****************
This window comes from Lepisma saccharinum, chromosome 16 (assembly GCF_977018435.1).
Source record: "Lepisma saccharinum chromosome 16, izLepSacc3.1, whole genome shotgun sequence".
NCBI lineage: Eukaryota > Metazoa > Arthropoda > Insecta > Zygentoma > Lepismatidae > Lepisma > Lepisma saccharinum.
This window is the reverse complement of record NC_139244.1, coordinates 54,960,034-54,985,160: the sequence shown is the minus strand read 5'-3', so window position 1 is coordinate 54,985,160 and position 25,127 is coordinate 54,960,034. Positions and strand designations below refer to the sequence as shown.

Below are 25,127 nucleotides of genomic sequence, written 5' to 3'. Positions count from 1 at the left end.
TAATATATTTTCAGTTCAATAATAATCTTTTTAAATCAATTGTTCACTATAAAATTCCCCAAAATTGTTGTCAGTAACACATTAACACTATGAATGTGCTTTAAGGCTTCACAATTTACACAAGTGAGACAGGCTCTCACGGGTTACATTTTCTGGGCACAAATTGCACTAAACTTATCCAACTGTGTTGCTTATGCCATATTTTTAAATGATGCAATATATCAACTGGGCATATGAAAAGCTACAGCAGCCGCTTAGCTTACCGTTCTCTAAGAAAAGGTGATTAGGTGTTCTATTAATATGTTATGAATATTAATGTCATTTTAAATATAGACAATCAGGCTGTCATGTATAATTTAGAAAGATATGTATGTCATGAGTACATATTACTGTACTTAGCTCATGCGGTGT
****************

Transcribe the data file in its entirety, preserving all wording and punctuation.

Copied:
This window comes from Lepisma saccharinum, chromosome 16 (assembly GCF_977018435.1).
Source record: "Lepisma saccharinum chromosome 16, izLepSacc3.1, whole genome shotgun sequence".
NCBI lineage: Eukaryota > Metazoa > Arthropoda > Insecta > Zygentoma > Lepismatidae > Lepisma > Lepisma saccharinum.
This window is the reverse complement of record NC_139244.1, coordinates 54,960,034-54,985,160: the sequence shown is the minus strand read 5'-3', so window position 1 is coordinate 54,985,160 and position 25,127 is coordinate 54,960,034. Positions and strand designations below refer to the sequence as shown.

Below are 25,127 nucleotides of genomic sequence, written 5' to 3'. Positions count from 1 at the left end.
TAATATATTTTCAGTTCAATAATAATCTTTTTAAATCAATTGTTCACTATAAAATTCCCCAAAATTGTTGTCAGTAACACATTAACACTATGAATGTGCTTTAAGGCTTCACAATTTACACAAGTGAGACAGGCTCTCACGGGTTACATTTTCTGGGCACAAATTGCACTAAACTTATCCAACTGTGTTGCTTATGCCATATTTTTAAATGATGCAATATATCAACTGGGCATATGAAAAGCTACAGCAGCCGCTTAGCTTACCGTTCTCTAAGAAAAGGTGATTAGGTGTTCTATTAATATGTTATGAATATTAATGTCATTTTAAATATAGACAATCAGGCTGTCATGTATAATTTAGAAAGATATGTATGTCATGAGTACATATTACTGTACTTAGCTCATGCGGTGT